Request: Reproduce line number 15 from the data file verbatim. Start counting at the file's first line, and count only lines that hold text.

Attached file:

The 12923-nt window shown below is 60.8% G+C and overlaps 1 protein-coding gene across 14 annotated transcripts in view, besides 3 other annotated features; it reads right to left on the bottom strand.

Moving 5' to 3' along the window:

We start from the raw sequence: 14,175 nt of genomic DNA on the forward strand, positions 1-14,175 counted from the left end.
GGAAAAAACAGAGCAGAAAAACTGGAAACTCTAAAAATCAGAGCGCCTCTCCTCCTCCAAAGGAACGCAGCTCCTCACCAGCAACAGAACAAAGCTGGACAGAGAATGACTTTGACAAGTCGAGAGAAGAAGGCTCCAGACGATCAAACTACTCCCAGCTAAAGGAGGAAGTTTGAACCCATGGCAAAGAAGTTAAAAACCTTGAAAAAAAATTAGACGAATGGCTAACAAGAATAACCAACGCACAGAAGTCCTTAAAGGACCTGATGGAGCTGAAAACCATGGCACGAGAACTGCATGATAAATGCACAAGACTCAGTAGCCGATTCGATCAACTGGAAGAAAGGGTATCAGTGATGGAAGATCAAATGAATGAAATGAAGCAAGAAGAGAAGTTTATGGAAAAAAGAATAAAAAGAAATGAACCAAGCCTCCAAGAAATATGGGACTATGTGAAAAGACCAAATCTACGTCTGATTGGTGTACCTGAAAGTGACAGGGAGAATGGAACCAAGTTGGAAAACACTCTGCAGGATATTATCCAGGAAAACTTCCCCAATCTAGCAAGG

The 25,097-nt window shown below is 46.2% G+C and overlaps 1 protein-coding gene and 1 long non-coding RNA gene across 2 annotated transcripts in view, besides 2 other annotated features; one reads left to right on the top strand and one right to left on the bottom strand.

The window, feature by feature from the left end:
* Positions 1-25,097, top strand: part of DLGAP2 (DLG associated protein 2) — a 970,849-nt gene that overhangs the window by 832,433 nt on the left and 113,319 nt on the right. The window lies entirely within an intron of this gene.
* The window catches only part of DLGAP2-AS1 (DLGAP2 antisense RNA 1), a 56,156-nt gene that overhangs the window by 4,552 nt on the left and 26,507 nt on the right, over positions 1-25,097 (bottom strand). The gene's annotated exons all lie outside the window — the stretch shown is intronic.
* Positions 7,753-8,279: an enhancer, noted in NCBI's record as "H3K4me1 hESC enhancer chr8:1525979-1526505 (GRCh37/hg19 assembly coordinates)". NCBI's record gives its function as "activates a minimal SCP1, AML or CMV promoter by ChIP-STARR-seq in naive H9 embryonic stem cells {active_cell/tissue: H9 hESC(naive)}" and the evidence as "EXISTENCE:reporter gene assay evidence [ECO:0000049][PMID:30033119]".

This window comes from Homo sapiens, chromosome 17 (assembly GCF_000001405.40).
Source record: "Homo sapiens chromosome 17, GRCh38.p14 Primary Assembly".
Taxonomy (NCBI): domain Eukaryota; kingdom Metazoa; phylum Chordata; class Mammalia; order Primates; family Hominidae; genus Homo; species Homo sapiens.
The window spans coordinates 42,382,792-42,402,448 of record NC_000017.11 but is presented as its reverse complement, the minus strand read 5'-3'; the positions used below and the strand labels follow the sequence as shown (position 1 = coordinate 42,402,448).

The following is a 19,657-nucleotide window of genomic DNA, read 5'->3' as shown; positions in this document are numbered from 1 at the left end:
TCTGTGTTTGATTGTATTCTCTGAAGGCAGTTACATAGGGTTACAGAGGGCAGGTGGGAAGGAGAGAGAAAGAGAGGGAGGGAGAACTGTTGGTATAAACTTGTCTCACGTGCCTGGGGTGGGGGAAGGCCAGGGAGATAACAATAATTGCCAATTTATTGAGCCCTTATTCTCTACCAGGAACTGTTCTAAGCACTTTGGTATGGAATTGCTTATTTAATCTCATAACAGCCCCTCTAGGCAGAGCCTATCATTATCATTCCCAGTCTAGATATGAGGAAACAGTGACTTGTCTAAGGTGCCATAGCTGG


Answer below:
TCTGTGTTTGATTGTATTCTCTGAAGGCAGTTACATAGGGTTACAGAGGGCAGGTGGGAAGGAGAGAGAAAGAGAGGGAGGGAGAACTGTTGGTATAAACTTGTCTCACGTGCCTGGGGTGGGGGAAGGCCAGGGAGATAACAATAATTGCCAATTTATTGAGCCCTTATTCTCTACCAGGAACTGTTCTAAGCACTTTGGTATGGAATTGCTTATTTAATCTCATAACAGCCCCTCTAGGCAGAGCCTATCATTATCATTCCCAGTCTAGATATGAGGAAACAGTGACTTGTCTAAGGTGCCATAGCTGG